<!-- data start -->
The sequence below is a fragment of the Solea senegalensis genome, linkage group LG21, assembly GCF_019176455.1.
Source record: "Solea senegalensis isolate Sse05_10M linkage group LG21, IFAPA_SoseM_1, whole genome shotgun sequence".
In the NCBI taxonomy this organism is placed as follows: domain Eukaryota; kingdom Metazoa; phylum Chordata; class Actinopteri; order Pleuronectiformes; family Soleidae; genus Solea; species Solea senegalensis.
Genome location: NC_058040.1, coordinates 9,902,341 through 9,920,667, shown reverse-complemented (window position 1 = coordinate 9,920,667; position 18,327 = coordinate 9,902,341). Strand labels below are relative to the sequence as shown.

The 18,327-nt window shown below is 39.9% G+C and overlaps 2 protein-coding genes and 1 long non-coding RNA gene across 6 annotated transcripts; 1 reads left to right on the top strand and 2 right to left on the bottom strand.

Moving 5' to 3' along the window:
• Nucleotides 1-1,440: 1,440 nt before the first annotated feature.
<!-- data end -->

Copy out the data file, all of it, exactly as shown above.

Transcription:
The sequence below is a fragment of the Solea senegalensis genome, linkage group LG21, assembly GCF_019176455.1.
Source record: "Solea senegalensis isolate Sse05_10M linkage group LG21, IFAPA_SoseM_1, whole genome shotgun sequence".
In the NCBI taxonomy this organism is placed as follows: domain Eukaryota; kingdom Metazoa; phylum Chordata; class Actinopteri; order Pleuronectiformes; family Soleidae; genus Solea; species Solea senegalensis.
Genome location: NC_058040.1, coordinates 9,902,341 through 9,920,667, shown reverse-complemented (window position 1 = coordinate 9,920,667; position 18,327 = coordinate 9,902,341). Strand labels below are relative to the sequence as shown.

The 18,327-nt window shown below is 39.9% G+C and overlaps 2 protein-coding genes and 1 long non-coding RNA gene across 6 annotated transcripts; 1 reads left to right on the top strand and 2 right to left on the bottom strand.

Moving 5' to 3' along the window:
• Nucleotides 1-1,440: 1,440 nt before the first annotated feature.